This quick and easy mod lets us mount our Tire Pressure Monitoring System using a GoPro mount on our dash - much better than the windshield mount it came with!

EEZTire TPMS GoPro Mounting Mod

TPMS sensors actually have a battery in them, meaning they don't last forever. As a general guide, TPMS sensors typically last 7-10 years or about 100,000-130,000 miles.

Even though our truck is only 6 years old, it had just rolled over 100,000 miles. TPMS sensors aren't cheap, but in the end I decided to install brand new TPMS sensors on the new wheels because:

  1. It means I can sell the old wheels and tires without someone having to remove the tires to add their own sensors;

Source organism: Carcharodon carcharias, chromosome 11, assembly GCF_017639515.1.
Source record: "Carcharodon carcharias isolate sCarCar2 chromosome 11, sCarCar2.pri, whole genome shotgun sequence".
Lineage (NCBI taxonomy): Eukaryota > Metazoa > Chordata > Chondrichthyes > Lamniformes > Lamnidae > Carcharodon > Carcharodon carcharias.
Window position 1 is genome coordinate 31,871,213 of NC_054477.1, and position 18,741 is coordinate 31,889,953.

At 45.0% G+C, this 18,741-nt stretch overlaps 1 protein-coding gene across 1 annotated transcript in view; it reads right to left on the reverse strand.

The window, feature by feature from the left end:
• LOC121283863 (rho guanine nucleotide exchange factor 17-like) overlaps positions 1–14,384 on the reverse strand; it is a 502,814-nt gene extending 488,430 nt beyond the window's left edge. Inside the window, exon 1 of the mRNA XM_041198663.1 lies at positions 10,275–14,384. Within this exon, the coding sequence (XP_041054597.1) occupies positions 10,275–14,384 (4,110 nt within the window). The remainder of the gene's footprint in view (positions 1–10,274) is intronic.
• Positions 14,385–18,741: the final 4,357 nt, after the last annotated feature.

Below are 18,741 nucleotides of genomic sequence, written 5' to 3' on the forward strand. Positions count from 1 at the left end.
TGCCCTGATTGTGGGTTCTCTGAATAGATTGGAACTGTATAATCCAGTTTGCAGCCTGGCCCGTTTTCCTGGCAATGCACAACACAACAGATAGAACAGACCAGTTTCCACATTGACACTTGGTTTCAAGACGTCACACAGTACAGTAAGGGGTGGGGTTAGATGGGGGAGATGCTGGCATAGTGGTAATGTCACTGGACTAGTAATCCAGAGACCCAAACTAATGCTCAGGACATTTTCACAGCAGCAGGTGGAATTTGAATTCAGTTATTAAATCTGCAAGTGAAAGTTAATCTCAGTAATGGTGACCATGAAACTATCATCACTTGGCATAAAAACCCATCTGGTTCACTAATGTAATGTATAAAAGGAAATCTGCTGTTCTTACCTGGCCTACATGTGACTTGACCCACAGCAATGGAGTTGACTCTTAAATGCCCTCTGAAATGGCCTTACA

2. It saves the cost of having to demount my old tires to remove the sensors;
  3. It means the wheels and tires could be mounted and balanced before arriving at the store;
  4. I won't have to deal with the cost and hassle of having to replace the TPMS sensors in the next couple of years.

Obviously this was a personal choice and not something that everyone would choose, but that's where I landed.


Having settled on the wheels and tires I wanted, I called Discount Tire to start things rolling (pun intended!). I had already met with Mike at Discount Tire in Williamsburg, VA the prior week and we had spoken at some length about my options, so they were expecting my call.

I was expecting them to say it'd take a few days to order things in and get the wheels ready but no...my wheels and tires would be ready in a few hours! Just one problem - my truck was at the dealership for its 100,000 mile service.

Ford F-150 100k Mile Service

As our F-150's odometer rolled over into 6 digits, it was time to take it in for its big service - we break down what work had to be done and how much it cost.